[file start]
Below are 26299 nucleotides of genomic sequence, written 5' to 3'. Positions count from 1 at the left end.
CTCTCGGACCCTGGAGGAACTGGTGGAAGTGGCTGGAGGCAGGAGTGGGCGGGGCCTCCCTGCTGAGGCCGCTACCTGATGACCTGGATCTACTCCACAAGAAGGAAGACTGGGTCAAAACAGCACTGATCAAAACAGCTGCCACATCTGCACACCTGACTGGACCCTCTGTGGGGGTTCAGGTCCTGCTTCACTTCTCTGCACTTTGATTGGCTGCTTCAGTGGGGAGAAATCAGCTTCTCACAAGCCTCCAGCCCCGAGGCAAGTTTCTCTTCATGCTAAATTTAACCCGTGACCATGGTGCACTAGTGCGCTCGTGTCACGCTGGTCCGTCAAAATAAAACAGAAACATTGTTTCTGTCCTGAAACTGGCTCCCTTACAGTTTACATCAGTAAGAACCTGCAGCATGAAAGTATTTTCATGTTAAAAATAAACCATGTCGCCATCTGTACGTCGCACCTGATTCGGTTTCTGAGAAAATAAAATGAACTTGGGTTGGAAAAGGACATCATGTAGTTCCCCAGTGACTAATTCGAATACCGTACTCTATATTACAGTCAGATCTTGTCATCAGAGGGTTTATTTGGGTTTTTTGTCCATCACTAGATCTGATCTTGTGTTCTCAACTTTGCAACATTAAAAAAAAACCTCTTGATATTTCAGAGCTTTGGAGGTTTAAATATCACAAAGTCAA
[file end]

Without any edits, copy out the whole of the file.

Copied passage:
Below are 26299 nucleotides of genomic sequence, written 5' to 3'. Positions count from 1 at the left end.
CTCTCGGACCCTGGAGGAACTGGTGGAAGTGGCTGGAGGCAGGAGTGGGCGGGGCCTCCCTGCTGAGGCCGCTACCTGATGACCTGGATCTACTCCACAAGAAGGAAGACTGGGTCAAAACAGCACTGATCAAAACAGCTGCCACATCTGCACACCTGACTGGACCCTCTGTGGGGGTTCAGGTCCTGCTTCACTTCTCTGCACTTTGATTGGCTGCTTCAGTGGGGAGAAATCAGCTTCTCACAAGCCTCCAGCCCCGAGGCAAGTTTCTCTTCATGCTAAATTTAACCCGTGACCATGGTGCACTAGTGCGCTCGTGTCACGCTGGTCCGTCAAAATAAAACAGAAACATTGTTTCTGTCCTGAAACTGGCTCCCTTACAGTTTACATCAGTAAGAACCTGCAGCATGAAAGTATTTTCATGTTAAAAATAAACCATGTCGCCATCTGTACGTCGCACCTGATTCGGTTTCTGAGAAAATAAAATGAACTTGGGTTGGAAAAGGACATCATGTAGTTCCCCAGTGACTAATTCGAATACCGTACTCTATATTACAGTCAGATCTTGTCATCAGAGGGTTTATTTGGGTTTTTTGTCCATCACTAGATCTGATCTTGTGTTCTCAACTTTGCAACATTAAAAAAAAACCTCTTGATATTTCAGAGCTTTGGAGGTTTAAATATCACAAAGTCAA